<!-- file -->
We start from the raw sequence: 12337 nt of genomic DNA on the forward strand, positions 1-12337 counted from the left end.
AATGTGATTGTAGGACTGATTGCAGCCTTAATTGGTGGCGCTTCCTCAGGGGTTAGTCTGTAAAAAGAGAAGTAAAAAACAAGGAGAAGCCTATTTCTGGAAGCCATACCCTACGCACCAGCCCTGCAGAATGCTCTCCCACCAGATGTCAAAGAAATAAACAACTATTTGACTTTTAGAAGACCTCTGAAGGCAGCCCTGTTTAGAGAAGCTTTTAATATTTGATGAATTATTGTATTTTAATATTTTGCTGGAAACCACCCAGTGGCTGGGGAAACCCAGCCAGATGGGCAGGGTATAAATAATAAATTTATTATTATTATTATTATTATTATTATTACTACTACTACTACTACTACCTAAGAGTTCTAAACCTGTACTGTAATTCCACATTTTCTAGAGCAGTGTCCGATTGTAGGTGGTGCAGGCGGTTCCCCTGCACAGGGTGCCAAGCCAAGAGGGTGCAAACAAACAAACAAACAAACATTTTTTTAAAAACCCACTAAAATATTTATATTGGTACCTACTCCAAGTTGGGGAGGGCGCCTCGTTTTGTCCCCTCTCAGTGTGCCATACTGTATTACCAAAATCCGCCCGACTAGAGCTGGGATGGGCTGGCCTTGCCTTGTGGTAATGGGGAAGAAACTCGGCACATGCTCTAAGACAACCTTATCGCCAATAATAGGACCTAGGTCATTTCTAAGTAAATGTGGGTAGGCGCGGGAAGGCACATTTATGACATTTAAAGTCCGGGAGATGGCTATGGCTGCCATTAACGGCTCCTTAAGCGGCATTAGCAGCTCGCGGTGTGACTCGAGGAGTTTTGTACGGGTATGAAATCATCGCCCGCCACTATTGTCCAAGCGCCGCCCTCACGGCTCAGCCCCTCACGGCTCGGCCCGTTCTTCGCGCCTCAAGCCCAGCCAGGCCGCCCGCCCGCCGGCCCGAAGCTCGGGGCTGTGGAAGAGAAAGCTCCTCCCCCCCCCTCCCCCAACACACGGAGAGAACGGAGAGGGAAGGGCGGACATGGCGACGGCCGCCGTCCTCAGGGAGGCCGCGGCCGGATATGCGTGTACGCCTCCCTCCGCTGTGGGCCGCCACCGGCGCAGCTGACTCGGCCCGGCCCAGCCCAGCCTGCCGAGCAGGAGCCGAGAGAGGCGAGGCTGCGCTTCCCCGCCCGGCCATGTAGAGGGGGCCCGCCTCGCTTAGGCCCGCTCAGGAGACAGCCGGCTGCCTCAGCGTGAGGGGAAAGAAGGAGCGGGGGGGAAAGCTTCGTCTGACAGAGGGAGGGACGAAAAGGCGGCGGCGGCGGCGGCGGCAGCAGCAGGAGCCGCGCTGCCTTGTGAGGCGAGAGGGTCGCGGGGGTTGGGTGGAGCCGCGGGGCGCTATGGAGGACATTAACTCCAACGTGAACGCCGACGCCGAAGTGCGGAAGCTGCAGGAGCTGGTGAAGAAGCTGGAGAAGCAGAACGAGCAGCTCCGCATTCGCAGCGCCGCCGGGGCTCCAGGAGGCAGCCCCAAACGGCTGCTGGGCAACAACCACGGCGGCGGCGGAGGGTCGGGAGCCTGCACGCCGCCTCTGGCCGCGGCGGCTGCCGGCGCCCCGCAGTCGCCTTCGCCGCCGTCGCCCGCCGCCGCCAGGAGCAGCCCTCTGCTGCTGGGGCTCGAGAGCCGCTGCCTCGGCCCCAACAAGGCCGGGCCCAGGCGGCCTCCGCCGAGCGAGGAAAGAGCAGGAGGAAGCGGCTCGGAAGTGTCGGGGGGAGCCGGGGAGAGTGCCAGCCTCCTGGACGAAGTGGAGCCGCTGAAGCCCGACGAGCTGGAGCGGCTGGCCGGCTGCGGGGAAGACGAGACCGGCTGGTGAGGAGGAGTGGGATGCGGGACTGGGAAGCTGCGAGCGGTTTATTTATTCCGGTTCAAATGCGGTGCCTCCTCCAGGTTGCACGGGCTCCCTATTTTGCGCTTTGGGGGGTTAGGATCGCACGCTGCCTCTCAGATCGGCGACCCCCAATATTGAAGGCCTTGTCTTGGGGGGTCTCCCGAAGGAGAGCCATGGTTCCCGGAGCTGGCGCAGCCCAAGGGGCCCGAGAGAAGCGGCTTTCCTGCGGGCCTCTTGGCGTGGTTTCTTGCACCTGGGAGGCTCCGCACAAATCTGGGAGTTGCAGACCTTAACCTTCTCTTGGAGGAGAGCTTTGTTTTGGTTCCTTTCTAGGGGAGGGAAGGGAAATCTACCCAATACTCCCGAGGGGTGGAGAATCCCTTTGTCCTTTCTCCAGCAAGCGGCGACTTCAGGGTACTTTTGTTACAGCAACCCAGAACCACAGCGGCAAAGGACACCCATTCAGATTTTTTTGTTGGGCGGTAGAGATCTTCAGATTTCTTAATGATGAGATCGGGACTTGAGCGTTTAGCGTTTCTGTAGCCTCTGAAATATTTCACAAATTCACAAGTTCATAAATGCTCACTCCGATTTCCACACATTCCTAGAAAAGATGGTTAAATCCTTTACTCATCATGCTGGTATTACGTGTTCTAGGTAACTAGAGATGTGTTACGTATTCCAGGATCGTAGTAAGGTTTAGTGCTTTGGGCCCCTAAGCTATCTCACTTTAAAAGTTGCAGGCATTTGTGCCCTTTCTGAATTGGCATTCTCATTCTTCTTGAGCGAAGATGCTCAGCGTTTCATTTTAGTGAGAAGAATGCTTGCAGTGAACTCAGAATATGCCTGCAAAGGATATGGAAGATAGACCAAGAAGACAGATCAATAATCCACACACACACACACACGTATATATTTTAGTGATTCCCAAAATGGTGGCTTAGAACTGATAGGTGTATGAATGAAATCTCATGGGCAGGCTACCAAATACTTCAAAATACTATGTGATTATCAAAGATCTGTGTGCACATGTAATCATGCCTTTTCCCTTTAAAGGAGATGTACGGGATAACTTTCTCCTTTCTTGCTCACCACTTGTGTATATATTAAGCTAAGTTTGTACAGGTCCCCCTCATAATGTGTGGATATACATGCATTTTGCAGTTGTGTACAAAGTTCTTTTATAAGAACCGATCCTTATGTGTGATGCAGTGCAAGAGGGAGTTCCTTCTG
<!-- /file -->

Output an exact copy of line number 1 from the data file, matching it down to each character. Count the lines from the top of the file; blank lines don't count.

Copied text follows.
We start from the raw sequence: 12337 nt of genomic DNA on the forward strand, positions 1-12337 counted from the left end.